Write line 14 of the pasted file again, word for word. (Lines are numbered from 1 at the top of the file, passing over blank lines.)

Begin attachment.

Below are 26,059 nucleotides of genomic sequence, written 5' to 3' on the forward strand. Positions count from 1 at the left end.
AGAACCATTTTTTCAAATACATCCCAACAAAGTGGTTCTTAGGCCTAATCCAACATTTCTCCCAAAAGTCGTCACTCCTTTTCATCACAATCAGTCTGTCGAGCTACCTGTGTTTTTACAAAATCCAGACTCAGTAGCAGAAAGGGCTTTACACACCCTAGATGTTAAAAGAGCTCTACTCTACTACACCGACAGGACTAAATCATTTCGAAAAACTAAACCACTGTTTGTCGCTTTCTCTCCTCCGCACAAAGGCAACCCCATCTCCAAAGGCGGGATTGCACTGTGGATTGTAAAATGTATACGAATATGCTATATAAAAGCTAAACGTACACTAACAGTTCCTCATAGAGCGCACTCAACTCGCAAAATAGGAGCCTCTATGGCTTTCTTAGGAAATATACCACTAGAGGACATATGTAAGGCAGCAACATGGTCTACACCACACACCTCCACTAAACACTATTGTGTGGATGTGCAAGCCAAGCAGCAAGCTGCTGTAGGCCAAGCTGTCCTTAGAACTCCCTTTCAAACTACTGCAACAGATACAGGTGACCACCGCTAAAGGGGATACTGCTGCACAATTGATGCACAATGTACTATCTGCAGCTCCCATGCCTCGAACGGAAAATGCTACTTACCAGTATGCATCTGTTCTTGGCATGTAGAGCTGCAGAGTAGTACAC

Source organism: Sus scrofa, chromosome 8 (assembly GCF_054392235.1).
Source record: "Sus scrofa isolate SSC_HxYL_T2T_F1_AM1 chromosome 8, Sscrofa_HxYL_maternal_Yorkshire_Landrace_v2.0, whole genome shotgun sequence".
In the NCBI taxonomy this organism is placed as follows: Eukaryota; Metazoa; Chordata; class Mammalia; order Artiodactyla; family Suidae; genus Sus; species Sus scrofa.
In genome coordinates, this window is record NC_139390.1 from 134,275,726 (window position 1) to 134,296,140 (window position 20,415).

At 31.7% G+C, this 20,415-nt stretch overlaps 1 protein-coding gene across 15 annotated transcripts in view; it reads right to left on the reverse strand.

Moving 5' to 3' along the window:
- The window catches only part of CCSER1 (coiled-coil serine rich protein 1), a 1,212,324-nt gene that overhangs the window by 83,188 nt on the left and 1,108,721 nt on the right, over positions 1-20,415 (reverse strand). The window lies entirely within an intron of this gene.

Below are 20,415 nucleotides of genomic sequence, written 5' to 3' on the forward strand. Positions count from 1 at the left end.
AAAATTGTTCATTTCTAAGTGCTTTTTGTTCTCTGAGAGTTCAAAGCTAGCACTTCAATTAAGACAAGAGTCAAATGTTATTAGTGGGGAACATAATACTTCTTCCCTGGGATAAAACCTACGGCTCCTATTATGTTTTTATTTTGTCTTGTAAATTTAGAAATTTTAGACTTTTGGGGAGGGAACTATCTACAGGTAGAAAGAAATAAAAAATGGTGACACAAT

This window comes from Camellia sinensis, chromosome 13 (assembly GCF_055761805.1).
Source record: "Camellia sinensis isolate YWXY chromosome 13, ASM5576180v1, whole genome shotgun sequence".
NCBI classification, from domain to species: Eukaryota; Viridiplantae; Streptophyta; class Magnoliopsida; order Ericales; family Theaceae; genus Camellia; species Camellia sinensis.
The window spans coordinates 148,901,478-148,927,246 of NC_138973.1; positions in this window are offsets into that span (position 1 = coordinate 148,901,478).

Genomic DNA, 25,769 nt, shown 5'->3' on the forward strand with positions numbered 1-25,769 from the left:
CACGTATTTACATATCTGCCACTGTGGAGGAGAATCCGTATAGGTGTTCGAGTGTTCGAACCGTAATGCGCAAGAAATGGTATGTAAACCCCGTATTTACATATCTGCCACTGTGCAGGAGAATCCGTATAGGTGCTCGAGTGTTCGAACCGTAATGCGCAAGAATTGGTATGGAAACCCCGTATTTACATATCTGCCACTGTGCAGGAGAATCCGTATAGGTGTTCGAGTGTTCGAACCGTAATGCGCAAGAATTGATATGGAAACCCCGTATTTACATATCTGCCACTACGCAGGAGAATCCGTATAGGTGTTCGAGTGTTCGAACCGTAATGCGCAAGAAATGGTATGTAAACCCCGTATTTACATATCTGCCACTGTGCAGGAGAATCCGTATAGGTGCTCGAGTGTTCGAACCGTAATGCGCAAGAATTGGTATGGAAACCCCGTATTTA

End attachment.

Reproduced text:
NCBI classification, from domain to species: Eukaryota; Viridiplantae; Streptophyta; class Magnoliopsida; order Ericales; family Theaceae; genus Camellia; species Camellia sinensis.